Watching the spire of Notre Dame go up in flames and finally collapse left me gasping. Like many of us who have been fortunate enough to travel to Paris, I have gazed up in awe at that beautiful cathedral. When I was a student in Paris (many years ago), I would walk around Notre Dame every morning on my way to school. On our most recent visit, I climbed the steps to the top of the towers to be face to face with the gargoyles and peer down across the rooftops of this amazing city. While feeling heartbroken over this disaster, I’ve been encouraged to see the social media response reflecting the connection that people all over the world feel to Notre Dame.
Cathedrals, synagogues, mosques, and all houses of worship are so much more than bricks and mortar. They capture beliefs, spirits, faith, hope, fears, celebrations, and grief. They can provide sanctuary and they can divide. And they also inspire. Perhaps that is why they are at the center of so many mysteries and thrillers.
As an art restorer specializing in European Renaissance painters, Gabriel Allon, the Israeli spymaster of Daniel Silva’s creation, spends much of his time working in churches. The audiobooks allow us to accompany Gabriel as he contemplates the historic works of art. One of my favorite audiobooks in the series is The Fallen Angel, narrated by George Guidall. The plot starts in the Vatican, takes us into the Sistine Chapel, and ends in Jerusalem beneath one of Islam’s holiest sites, the Dome of Rock, with the discovery of the remains of Solomon’s Temple. Guidall’s sensitive performance of biblical archaeologist Eli Lavon’s reaction to seeing the ancient pillars dramatically conveys the sense of awe inspired by holy sites. While Gabriel Allon is pleading with his friend to leave the dangerous site, he says, “They are just stones, Eli.” “I know,” Eli responds. “But they are my stones.”
Another audiobook that begins with the Vatican is Steve Berry’s The Malta Exchange. The plot is driven by the battle between forces looking to uncover deep secrets of the Catholic Church—and those looking to keep them hidden. Narrated by Scott Brick, the thriller takes us from the Vatican to World War II memorials in Rome to Malta in search of documents hidden in the vaults of the rarely visited churches on that intriguing island. Again, the sites themselves become players in the stories.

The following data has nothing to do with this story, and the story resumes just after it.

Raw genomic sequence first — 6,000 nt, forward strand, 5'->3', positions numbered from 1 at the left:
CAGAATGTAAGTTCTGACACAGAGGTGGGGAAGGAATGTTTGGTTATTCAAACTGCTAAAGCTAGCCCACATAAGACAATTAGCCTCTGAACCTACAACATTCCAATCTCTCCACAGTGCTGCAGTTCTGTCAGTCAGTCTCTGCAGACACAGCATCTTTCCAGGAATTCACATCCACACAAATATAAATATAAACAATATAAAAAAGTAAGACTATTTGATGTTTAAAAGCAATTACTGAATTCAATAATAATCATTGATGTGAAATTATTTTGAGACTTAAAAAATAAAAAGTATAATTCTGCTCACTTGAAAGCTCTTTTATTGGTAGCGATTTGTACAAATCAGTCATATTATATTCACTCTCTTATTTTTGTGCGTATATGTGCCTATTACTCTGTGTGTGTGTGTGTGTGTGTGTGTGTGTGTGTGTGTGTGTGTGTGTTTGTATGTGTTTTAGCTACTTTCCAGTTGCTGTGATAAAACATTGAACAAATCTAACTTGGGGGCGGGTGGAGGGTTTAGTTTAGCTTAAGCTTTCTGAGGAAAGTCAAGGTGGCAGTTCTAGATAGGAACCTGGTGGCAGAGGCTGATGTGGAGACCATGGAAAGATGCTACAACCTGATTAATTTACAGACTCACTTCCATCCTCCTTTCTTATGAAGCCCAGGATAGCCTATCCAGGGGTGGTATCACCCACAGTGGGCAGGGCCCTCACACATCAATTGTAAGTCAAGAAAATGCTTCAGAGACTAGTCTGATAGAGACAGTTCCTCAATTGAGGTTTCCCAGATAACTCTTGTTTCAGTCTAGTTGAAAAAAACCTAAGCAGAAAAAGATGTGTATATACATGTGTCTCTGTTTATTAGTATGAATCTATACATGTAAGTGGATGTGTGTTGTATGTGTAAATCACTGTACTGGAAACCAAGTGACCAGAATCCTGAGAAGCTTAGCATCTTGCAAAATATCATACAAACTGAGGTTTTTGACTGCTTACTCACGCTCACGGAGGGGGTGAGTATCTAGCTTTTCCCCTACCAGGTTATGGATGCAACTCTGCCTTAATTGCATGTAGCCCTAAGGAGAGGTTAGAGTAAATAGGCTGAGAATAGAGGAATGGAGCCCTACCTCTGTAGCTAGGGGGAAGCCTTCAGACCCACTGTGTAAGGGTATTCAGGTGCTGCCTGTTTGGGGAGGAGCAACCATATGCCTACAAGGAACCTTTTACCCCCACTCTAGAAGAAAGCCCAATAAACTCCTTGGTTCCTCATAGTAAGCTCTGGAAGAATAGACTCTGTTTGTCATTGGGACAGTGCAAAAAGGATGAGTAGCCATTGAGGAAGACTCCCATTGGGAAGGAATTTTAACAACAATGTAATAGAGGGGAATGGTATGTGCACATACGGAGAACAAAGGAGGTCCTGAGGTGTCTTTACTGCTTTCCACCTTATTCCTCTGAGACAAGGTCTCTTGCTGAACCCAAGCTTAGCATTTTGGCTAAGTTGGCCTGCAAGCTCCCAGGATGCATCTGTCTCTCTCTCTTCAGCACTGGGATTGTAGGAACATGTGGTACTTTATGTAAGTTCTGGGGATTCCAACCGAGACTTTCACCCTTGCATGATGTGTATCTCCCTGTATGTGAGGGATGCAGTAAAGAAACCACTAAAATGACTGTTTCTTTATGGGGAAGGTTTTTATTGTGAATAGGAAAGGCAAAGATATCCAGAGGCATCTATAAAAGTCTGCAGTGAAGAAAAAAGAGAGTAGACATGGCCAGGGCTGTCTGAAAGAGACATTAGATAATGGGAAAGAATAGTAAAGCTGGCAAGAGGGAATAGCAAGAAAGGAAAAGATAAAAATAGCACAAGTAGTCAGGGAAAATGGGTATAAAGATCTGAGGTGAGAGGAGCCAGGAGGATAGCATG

And these sites don’t all have to be elaborate cathedrals, as we can see in A Deadly Divide by Ausma Zehanat Khan and narrated by Peter Ganim. I was recently introduced to the Rachel Getty and Esa Khattak series through this latest audiobook (Book 5), which involves a mass shooting in a small mosque in a small town in Quebec. The mosque is described as “modestly asserting its presence,” but it is at the center of tensions that are ripped from the headlines. Ganim meets the challenge of voicing men and women with various French and English Canadian accents and dialogues that consists of messages back and forth on a social media site where all kinds of hateful thoughts are freely conveyed.
Just as these authors have been inspired by houses of worship, they also intrigue and inspire us as listeners. I started my thoughts with the beauty and power of Notre Dame to draw people together around the world, and I end with the hope that she will continue to do so.